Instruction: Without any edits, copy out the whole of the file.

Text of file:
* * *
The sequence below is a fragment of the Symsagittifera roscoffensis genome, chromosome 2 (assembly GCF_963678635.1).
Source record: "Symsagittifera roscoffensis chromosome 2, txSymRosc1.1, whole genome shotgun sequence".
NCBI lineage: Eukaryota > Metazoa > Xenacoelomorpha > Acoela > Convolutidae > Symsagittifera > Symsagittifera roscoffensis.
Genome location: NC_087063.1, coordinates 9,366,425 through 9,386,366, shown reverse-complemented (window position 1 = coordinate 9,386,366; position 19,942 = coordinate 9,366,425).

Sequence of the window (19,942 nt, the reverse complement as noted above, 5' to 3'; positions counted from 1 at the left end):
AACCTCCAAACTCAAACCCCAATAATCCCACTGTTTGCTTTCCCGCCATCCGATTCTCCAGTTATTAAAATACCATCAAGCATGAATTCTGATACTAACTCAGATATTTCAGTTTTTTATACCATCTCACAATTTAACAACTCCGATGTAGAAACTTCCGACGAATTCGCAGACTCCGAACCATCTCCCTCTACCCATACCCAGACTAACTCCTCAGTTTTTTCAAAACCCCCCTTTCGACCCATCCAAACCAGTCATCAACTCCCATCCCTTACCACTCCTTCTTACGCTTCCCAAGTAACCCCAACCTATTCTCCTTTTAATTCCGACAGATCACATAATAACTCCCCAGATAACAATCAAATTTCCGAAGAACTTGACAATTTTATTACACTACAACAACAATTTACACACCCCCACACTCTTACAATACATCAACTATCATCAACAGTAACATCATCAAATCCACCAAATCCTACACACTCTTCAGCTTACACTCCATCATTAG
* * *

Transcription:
The sequence below is a fragment of the Symsagittifera roscoffensis genome, chromosome 2 (assembly GCF_963678635.1).
Source record: "Symsagittifera roscoffensis chromosome 2, txSymRosc1.1, whole genome shotgun sequence".
NCBI lineage: Eukaryota > Metazoa > Xenacoelomorpha > Acoela > Convolutidae > Symsagittifera > Symsagittifera roscoffensis.
Genome location: NC_087063.1, coordinates 9,366,425 through 9,386,366, shown reverse-complemented (window position 1 = coordinate 9,386,366; position 19,942 = coordinate 9,366,425).

Sequence of the window (19,942 nt, the reverse complement as noted above, 5' to 3'; positions counted from 1 at the left end):
AACCTCCAAACTCAAACCCCAATAATCCCACTGTTTGCTTTCCCGCCATCCGATTCTCCAGTTATTAAAATACCATCAAGCATGAATTCTGATACTAACTCAGATATTTCAGTTTTTTATACCATCTCACAATTTAACAACTCCGATGTAGAAACTTCCGACGAATTCGCAGACTCCGAACCATCTCCCTCTACCCATACCCAGACTAACTCCTCAGTTTTTTCAAAACCCCCCTTTCGACCCATCCAAACCAGTCATCAACTCCCATCCCTTACCACTCCTTCTTACGCTTCCCAAGTAACCCCAACCTATTCTCCTTTTAATTCCGACAGATCACATAATAACTCCCCAGATAACAATCAAATTTCCGAAGAACTTGACAATTTTATTACACTACAACAACAATTTACACACCCCCACACTCTTACAATACATCAACTATCATCAACAGTAACATCATCAAATCCACCAAATCCTACACACTCTTCAGCTTACACTCCATCATTAG